Does a beam type Torque wrench ever lose its calibration?

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22,438
Location
Apple Valley, California
Does that make sense? I got some new tires on the Jeep today and they used the impact gun to put the wheels on. I want to loosen the lugs here at home and make sure that they are torqued to the specs-----> 90-105 ft lbs so I can change a tire on the road if I have to. My good clicker torque wrench is locked up at work. I do have a beam type here at home that has to be 50 yrs old! I'm thinking that yes the beam type is not quite as accurate as the clicker it should be ok....Definatly better than just hammering the lugs on like they did. IMHO + or - 5 to 7 lbs won't really matter on the Jeep lugs. Any reason not to do this?
 
Messages
7,077
Location
Ontario, Canada
You could always measure the old wrench's calibration using a weight scale and a tape measure. Measure the distance, in feet, between the center of the handle and where you put the socket. Put the wrench on a lug nut, and pull using the scale, from the middle of the handle, perpendicular to the bar. This will give the number of pounds you're pulling on the handle, while the tape measure will tell you the number of feet. Multiply the feet by the pounds, and see if the scale on the torque wrench agrees.
 

Al

Messages
19,246
Location
Elizabethtown, Pa
Torquing wheels even with perfect calibration gives uneven tensiou bc of the very high friction between the lug and wheel. Not worth the time and effort. If you can put a consistant force with a breaker bar..with a little experience you are just as well off.
 
Messages
681
Location
TX
As long as the pointer zeroes OK it should be fine, probably more accurate than a high quality clicker type.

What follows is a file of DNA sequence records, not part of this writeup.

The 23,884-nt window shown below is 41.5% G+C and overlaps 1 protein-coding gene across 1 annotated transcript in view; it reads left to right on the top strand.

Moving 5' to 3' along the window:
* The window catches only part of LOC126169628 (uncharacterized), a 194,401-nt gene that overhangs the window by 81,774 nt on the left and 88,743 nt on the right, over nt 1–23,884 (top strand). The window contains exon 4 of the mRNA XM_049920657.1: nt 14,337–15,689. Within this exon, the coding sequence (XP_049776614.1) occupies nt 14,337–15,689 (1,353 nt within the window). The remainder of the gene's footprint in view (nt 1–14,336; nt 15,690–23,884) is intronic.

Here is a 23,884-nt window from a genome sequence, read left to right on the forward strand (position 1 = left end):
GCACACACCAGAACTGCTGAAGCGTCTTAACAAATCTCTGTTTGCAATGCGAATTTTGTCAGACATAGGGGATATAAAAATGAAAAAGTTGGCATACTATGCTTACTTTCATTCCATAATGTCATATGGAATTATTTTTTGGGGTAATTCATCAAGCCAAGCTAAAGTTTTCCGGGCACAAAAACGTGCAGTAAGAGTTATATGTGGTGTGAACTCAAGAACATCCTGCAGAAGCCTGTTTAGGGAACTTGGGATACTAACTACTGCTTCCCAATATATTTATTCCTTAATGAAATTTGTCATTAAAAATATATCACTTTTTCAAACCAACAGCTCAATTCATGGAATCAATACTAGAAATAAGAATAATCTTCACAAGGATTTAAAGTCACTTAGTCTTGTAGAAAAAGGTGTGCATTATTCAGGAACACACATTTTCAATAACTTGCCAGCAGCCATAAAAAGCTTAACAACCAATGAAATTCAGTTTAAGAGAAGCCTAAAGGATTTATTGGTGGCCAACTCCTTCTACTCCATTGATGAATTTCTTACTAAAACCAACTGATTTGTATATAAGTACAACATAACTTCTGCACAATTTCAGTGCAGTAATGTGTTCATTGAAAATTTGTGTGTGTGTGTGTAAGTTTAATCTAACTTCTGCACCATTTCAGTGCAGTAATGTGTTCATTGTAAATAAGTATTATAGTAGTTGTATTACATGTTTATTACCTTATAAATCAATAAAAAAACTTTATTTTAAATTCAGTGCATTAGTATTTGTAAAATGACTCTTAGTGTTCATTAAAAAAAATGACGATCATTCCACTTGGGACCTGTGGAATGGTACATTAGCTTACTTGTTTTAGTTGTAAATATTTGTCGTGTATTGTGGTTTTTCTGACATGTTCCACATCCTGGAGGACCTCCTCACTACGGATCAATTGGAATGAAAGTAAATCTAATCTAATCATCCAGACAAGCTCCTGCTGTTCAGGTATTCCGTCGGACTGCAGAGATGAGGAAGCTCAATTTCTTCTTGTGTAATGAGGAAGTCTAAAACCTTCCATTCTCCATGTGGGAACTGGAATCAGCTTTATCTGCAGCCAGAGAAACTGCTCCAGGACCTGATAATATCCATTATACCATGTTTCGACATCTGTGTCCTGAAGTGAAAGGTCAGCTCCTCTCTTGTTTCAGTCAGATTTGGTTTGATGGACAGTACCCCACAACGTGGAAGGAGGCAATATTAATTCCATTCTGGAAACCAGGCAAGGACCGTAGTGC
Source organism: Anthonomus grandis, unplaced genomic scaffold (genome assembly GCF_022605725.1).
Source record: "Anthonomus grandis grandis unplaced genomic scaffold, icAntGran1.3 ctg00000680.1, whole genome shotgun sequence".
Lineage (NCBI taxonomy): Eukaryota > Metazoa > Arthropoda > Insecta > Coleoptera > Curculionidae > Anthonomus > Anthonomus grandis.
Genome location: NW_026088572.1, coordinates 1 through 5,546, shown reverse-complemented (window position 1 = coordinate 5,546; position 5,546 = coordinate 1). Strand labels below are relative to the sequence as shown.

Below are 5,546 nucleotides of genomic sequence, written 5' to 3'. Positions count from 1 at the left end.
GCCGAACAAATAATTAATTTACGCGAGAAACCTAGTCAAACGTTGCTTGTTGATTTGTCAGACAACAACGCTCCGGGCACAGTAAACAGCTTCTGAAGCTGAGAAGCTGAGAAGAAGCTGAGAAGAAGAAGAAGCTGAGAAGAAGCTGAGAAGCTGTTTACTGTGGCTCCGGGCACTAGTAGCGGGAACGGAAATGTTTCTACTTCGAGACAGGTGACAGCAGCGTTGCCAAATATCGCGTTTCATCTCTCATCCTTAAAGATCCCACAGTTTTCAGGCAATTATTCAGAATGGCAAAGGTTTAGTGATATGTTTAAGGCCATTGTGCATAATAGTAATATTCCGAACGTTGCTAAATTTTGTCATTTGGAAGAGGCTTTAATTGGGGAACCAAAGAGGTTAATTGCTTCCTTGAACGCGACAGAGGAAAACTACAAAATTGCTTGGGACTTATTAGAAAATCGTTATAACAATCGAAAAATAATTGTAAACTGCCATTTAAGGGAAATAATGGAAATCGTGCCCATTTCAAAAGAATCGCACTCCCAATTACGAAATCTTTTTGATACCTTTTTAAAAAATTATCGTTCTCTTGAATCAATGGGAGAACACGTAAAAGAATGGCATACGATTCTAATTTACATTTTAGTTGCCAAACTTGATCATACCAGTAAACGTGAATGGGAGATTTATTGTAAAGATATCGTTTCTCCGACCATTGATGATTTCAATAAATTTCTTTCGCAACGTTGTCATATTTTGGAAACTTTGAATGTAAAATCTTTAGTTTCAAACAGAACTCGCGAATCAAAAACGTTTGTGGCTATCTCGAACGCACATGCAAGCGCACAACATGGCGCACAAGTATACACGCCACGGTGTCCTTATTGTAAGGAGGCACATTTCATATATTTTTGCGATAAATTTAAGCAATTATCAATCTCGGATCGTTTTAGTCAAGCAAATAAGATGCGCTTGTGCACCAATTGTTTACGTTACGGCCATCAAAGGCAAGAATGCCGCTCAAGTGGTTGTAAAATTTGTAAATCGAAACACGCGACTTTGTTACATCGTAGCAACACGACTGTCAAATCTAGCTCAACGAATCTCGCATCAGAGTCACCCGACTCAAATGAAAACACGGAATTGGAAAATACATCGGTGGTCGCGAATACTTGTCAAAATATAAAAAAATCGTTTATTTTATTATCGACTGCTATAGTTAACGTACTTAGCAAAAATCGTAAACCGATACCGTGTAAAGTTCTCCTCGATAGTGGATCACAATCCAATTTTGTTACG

Chris142

Thread starter
Messages
22,438
Location
Apple Valley, California
I went ahead and loosend every lug then tightened it as close as I could get with the beam type wrench. Some were pretty tight! I'm more comfortable now knowing that I personally checked every nut and they are reasonably close to specs [Cheers!]
 
Messages
4,844
Location
Saskatchewan
quote:
Originally posted by Al: Torquing wheels even with perfect calibration gives uneven tensiou bc of the very high friction between the lug and wheel. Not worth the time and effort. If you can put a consistant force with a breaker bar..with a little experience you are just as well off.
Does this happen even if you follow a proper torque sequence and do them all 3 or 4 times before reaching full torque? Steel's modulus of elasticity will not change over time so, unless it's been damaged, the torque wrench will be as accurate as when it was purchased.
 
Messages
7,077
Location
Ontario, Canada
When I first installed my winter tires with new steel rims, I noticed that some of the lug nuts would loosen again a couple of weeks after I tightened them. After a couple of tightenings, they stayed tight.
 

Al

Messages
19,246
Location
Elizabethtown, Pa
The force you apply is used up in streatching the bold (which actually applied the clamping force) and Friction between the nut/washer and the bolting surface and also thread friction. Even in a well lubricated bolt/nut with the lub on the threads and mut face, well over 50% of the torque is gobbled up in friction. I'm willing to bet on a wheel lug (with no lub) 75% of the torque goes into friction. So any irrregularity makes a huge difference in clamping force. I'm not advicating not torquing but its not at all that precise.(IMHO) And yes I go around the wheel probably a half dozen times to get them all "feeling" the same.
 
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